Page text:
On August 2, 2018, the Supreme Court of Canada refused the plaintiff’s leave application in Krishnamoorthy v Olympus Canada Inc, 2017 ONCA 873. As such, the Ontario Court of Appeal’s ruling still stands. The ONCA held that a purchaser of assets of a business is free to offer employment on new terms to employees of the vendor and can rely on the resulting written employment agreement as binding – the employment offer constitutes sufficient consideration for the employee agreeing to the new terms. See here for more information about the case.

Nonetheless employers who seek to add or revise a termination clause should involve legal counsel in drafting the clause since such provisions must still comply with local employment standards legislation to be enforceable.

Last week, the Ontario Court of Appeal released yet another decision on the interpretation and enforceability of termination clauses: Amberber v. IBM Canada Ltd., 2018 ONCA 571. Recent appellate decisions on this issue have been inconsistent and/or provided less than clear guidelines, see here, here, here and here. In contrast, Amberber is a bright spot for employers. The Court not only reaffirmed the principle that termination clauses must be interpreted as a whole, but also held that courts should not strain to create an ambiguity where none exists. Continue Reading ONCA Upholds Termination Clause and Signals to Courts to Not Create Ambiguity Where None Exists

Employers who include discretionary bonuses as part of their employees’ compensation packages should be aware of the Ontario Court of Appeal’s latest guidance on (i) bonus entitlement for the period up to dismissal and (ii) compensation for the loss of a bonus during the reasonable notice period. This guidance came in the Court’s decision, issued last week, in Singer v. Nordstrong Equipment Limited, 2018 ONCA 364. Our analysis of the lower court’s decision in this case can be found hereContinue Reading Is Your Dismissed Employee Entitled to a Bonus?

A recent decision of the Alberta Court of Appeal adds further confusion to the issue of the enforceability of termination clauses. In Holm v AGAT Laboratories Ltd, 2018 ABCA 23 (“Holm“), the Alberta Court of Appeal (“Court”) held that explicit language must be included in a termination clause to oust an employee’s common law rights. Continue Reading Alberta and Ontario Courts Diverge on Termination Clauses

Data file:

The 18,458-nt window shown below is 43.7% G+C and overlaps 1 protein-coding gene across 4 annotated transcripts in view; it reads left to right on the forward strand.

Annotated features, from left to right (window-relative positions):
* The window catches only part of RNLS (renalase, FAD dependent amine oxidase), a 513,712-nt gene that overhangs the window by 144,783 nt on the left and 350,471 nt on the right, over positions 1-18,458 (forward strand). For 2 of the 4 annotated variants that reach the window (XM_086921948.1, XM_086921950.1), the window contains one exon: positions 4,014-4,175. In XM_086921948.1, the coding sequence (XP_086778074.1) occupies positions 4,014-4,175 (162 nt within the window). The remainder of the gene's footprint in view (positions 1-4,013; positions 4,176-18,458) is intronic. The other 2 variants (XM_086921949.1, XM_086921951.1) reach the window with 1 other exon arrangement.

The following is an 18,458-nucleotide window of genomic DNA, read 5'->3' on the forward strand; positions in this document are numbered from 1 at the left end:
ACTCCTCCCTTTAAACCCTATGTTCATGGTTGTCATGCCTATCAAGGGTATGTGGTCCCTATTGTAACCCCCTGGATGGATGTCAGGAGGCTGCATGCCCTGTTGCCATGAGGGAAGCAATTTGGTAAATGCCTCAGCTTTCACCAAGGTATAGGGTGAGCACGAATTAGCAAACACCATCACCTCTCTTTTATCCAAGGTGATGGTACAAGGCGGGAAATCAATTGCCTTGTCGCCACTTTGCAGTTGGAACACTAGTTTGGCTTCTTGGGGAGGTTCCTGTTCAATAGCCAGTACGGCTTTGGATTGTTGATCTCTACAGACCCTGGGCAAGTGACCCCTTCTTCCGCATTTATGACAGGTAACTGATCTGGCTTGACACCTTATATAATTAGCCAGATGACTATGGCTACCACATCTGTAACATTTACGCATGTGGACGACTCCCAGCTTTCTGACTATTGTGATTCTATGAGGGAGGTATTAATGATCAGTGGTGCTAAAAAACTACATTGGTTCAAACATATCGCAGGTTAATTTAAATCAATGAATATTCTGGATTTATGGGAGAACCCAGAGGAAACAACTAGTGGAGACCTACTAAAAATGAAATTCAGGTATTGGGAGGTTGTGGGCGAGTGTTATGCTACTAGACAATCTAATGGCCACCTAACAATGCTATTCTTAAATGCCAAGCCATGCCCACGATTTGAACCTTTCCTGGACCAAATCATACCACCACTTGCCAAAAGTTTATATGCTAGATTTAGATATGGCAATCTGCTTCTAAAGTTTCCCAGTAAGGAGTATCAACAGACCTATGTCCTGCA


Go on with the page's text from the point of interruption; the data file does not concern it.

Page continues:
The Ontario Court of Appeal just released another decision on the interpretation and enforceability of termination clauses – the latest chapter in a less-than-clear set of guidelines. Generally speaking, a properly drafted termination clause can be used to limit an employee’s entitlements on dismissal. Continue Reading Ontario Court of Appeal Weighs in (Again) on Termination Clauses

To ring in the New Year, we highlight the ten most significant developments in Canadian labour and employment law in 2017: Continue Reading Top 10 Canadian Labour & Employment Law Developments of 2017

Many employers rely on the discretionary nature of their bonus plans to deny bonuses to employees they’ve dismissed. However, in last month’s decision in Singer v Nordstrong Equipment Limited, 2017 ONSC 5906, the Court held that stipulating that a bonus is discretionary in the policy doesn’t necessarily give the employer complete freedom to withhold the bonus. Rather, discretionary bonuses must be awarded through a “fair, identifiable process.” Continue Reading Is a Discretionary Bonus Really Discretionary?

We are pleased to report that the Ontario Court of Appeal has reaffirmed the principle that a purchaser of the assets of a business is free to offer employment on new terms to employees of the vendor and can rely on the resulting written employment agreement as binding (Krishnamoorthy v. Olympus Canada Inc., 2017 ONCA 873). Continue Reading Court of Appeal Rules Termination Clause Valid on Sale of Business

In its recent decision in North v. Metaswitch Networks Corporation, the Ontario Court of Appeal concluded that a severability clause could not be used to “rewrite” or “read down” a termination provision to make it comply with the Employment Standards Act (the “ESA”). Instead, the Court of Appeal held, where any part of a termination clause is void, the entire provision must be struck and the severability clause becomes inoperative. This case is a reminder to employers that there are no shortcuts when it comes to drafting your employment agreements—termination provisions must be carefully drafted to limit termination liability without breaching local employment standards. Continue Reading Severability Clause Cannot Save Illegal Termination Provision, Court of Appeal Rules

The Supreme Court of Canada (“SCC”) recently ruled that a unilateral contract renewal clause was valid, despite its potential to bind one party perpetually: Uniprix inc. v. Gestion Gosselin et Bérubé inc. The clause afforded sole discretion to the respondents to renew or terminate their contract with Uniprix. The wording of the clause, the nature of the contract and the relationship between the parties were determinative in the majority’s ruling, which upheld the decisions of the Court of Appeal and the Superior Court of Quebec. The SCC’s decision and our key takeaways are outlined below. Continue Reading SCC Decision Reminds Employers to Draft Termination Clauses with Care